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Link to: Klin Zha: A Klingon "Chess"

Kevin Geiselman maintains a website for a game called Klin Zha. In John Ford's Star Trek novel The Final Reflection he intruces the Klingon board game of Klin Zha. A neighbor of Geiselman, Len Loyd, worked out playable rules for the game based on Ford's description and, in the years since, those rules have become `something of a standard among Star Trek and Klingon fans'. The Klingon's are an alien race that appear in the Star Trek television series, movies, books, etc.

Klin Zha is similar to Chess in that it is an abstract board game between two players. Moving pieces take opposing pieces in the same way as chess. The most notible difference, though, is that it is played on a triangular board with triangular spaces. Also, unlike chess, the initial setup of the pieces is not standardized, players may arrange their pieces in any manner they choose within their "point" of the board.

On the website, one can find the full rules for this games, several variants, remarks on Klingon culture and how this games fits into it, photo's of sets, sample games, strategic hints, etc.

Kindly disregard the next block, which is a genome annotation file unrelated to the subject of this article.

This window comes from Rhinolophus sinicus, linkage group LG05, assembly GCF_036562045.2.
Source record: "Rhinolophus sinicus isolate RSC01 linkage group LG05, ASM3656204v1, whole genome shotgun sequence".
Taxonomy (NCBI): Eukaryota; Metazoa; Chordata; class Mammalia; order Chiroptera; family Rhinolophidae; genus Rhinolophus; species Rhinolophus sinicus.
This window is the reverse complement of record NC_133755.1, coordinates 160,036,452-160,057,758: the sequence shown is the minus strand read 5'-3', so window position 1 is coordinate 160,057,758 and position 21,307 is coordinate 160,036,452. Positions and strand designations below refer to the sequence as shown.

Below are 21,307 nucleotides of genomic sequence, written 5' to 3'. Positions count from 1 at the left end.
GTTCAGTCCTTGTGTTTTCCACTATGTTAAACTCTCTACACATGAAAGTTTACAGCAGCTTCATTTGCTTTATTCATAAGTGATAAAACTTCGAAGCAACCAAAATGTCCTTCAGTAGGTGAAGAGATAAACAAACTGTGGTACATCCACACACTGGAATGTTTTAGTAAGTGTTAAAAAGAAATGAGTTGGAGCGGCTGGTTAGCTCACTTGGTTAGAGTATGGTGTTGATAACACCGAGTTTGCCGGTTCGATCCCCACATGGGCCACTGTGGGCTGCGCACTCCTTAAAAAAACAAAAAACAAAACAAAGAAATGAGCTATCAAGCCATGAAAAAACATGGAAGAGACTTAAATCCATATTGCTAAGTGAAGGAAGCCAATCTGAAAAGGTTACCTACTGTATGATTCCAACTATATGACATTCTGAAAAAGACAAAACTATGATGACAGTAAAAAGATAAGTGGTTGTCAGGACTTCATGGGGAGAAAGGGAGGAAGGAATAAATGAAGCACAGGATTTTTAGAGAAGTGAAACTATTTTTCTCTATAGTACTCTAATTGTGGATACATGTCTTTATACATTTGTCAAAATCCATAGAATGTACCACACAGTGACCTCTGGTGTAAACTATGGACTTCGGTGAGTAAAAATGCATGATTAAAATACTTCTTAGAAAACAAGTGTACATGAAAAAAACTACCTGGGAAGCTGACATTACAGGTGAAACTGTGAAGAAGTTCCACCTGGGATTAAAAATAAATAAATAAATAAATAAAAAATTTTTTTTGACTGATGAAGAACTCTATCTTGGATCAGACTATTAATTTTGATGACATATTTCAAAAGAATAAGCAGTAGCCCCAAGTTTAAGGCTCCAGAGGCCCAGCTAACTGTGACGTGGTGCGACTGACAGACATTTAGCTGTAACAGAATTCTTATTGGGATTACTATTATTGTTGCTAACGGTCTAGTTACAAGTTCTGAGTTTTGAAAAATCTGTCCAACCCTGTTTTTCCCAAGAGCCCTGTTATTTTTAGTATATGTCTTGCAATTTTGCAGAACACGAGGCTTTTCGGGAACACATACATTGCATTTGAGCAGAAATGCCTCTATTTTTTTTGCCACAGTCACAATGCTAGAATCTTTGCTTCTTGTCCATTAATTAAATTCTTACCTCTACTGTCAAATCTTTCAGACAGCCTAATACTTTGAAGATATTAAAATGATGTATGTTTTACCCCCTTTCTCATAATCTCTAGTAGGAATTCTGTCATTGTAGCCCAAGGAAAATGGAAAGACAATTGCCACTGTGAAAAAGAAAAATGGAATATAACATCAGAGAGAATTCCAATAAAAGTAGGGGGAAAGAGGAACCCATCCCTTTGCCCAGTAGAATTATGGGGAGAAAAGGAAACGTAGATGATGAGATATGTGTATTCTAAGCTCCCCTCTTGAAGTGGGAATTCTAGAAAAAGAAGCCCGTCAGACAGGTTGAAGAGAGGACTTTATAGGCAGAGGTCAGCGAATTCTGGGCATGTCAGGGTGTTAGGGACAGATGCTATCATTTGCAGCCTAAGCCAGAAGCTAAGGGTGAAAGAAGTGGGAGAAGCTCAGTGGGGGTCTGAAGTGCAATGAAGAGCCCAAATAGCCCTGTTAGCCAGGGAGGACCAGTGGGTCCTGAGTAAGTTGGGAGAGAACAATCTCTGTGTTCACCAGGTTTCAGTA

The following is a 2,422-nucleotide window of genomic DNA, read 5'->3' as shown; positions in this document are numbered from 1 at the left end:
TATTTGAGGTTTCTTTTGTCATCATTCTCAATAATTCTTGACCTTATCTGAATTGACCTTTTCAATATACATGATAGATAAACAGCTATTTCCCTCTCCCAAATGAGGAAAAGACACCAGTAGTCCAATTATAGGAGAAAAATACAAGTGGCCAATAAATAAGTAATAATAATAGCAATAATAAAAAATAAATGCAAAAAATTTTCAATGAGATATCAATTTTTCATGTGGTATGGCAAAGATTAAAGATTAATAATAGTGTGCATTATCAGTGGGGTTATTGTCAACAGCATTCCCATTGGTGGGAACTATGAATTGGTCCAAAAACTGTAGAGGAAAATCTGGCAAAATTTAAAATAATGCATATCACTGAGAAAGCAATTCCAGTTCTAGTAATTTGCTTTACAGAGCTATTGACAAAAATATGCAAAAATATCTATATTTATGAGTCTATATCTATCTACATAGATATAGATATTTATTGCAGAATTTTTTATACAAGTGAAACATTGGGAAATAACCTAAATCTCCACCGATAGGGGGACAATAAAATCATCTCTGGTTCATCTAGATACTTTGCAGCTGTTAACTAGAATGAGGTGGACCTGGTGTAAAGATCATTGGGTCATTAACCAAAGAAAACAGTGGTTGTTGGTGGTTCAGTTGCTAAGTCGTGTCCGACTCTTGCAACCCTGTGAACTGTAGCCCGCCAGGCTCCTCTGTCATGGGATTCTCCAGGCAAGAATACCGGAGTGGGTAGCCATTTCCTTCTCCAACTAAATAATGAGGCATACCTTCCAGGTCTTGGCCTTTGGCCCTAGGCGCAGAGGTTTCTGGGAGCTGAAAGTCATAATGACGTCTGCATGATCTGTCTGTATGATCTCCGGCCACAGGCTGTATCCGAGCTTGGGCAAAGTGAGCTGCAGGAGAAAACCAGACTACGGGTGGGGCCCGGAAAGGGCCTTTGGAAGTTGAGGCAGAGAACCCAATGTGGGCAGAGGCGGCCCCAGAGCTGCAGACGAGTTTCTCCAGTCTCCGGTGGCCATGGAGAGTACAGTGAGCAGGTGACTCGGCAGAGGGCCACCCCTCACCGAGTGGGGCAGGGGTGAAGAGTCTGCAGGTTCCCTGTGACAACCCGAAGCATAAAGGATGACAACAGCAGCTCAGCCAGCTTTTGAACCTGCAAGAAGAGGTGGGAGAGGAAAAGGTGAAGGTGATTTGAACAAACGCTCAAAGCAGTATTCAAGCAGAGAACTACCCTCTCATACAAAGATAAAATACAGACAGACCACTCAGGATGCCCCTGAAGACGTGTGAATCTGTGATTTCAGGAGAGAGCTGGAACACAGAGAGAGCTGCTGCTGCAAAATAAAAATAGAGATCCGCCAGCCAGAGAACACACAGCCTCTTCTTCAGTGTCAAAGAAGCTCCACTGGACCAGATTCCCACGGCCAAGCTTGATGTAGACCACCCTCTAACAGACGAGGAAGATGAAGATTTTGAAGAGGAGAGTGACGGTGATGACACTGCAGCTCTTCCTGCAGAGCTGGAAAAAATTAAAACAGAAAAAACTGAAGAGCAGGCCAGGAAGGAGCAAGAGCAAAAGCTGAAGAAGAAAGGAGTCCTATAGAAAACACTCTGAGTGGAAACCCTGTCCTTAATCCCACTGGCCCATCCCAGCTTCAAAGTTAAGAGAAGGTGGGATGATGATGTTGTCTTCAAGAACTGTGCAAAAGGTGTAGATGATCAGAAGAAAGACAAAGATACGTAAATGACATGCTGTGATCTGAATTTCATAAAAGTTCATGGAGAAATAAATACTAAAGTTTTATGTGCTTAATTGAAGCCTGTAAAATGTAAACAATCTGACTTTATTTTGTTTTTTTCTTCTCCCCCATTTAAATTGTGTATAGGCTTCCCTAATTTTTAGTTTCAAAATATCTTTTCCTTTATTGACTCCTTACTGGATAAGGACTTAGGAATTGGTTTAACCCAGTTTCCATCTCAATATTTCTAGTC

Jean-Louis Cazaux sent a scan of the cover of the book where Klinzha first appears. You can currently buy this book in many bookshops. Below, you see a smaller version of the picture, you can also view the cover in larger detail (file of size 180K.)

Larry Smith wrote the following about this book in an email of February 19, 1999:

The story deals with the story of Captain Krenn and the game is a recurring theme in his life. The scene on the cover of the book, however, is not a game of klin-zha in progress but one of standard chess - which Krenn thinks of as "the earther klin-zha" - which Krenn played for the first time when he met a very young Mr. Spock while he was visiting Earth in a diplomatic capacity. The game described in the book was standard chess, not the 3-d chess varient made famous in the TV series.

Klin-zha is interesting because UNlike chess, the many many varients are accorded the full respect of the grandmasters of the game. Each varient reflects some different interpretation of the game's relevance to the "real" world. It would be as if Karpov was expected to be a master of a half-a-dozen varients of chess instead of one standard game.


This `link page' is meant to provide a link to another website. Note that I have no connection to, or bear responsibility for the linked sites. Text based on emails of Kevin Geiselman and Larry Smith, with some sentences changed/added by Hans Bodlaender. Scan of bookcover sent by Jean-Louis Cazaux.
WWW page created: August 26, 1998. Last modified: December 13, 2002.